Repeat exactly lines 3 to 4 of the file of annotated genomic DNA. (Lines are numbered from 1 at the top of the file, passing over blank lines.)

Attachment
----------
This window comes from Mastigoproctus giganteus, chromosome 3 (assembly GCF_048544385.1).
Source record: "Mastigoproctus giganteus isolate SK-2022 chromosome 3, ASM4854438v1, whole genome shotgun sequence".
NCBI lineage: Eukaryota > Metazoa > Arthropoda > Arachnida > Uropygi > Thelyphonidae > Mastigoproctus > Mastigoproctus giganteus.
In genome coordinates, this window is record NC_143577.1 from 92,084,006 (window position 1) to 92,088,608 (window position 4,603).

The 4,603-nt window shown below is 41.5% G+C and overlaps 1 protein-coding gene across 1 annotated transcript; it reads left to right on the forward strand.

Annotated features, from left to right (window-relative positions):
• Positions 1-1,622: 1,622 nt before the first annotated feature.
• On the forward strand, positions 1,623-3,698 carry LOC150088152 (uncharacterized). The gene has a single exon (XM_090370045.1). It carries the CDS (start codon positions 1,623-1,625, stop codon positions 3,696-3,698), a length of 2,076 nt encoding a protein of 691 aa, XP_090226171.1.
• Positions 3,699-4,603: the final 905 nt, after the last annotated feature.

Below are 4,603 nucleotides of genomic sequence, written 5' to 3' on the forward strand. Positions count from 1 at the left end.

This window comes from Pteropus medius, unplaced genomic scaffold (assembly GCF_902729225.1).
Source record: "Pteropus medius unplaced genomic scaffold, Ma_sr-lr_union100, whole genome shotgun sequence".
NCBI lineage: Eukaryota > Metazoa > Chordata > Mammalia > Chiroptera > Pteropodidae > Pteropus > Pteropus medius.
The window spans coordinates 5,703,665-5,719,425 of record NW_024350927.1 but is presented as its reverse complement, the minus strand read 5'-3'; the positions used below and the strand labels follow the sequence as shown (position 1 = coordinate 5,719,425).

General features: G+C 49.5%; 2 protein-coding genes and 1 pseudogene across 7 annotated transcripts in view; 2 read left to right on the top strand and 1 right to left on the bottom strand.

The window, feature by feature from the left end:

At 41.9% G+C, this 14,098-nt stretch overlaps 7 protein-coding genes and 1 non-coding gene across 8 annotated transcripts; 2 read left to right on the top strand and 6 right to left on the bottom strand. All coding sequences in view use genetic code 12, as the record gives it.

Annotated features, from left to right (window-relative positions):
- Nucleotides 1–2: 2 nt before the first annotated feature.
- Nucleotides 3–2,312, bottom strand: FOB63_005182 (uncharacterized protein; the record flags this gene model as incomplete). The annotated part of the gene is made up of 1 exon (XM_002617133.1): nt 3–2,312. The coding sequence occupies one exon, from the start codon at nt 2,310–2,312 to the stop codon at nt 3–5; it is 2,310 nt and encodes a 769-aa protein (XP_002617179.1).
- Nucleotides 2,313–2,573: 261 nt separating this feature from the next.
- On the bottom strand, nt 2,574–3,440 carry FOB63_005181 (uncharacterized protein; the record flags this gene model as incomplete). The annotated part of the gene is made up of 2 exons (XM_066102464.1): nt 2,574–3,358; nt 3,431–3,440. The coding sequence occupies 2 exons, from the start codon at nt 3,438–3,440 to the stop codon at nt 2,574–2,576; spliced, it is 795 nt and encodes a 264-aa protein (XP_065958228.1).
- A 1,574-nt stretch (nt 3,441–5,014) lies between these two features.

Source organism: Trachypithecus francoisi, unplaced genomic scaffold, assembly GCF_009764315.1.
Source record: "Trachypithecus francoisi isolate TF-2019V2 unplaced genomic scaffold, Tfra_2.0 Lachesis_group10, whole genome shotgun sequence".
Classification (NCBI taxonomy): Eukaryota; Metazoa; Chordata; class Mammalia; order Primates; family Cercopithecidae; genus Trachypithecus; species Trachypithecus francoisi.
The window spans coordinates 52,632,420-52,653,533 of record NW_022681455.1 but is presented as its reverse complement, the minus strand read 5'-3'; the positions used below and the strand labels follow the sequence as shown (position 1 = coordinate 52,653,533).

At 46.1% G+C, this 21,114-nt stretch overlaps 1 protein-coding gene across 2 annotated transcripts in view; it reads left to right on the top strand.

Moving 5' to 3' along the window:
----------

NCBI lineage: Eukaryota > Metazoa > Arthropoda > Arachnida > Uropygi > Thelyphonidae > Mastigoproctus > Mastigoproctus giganteus.
In genome coordinates, this window is record NC_143577.1 from 92,084,006 (window position 1) to 92,088,608 (window position 4,603).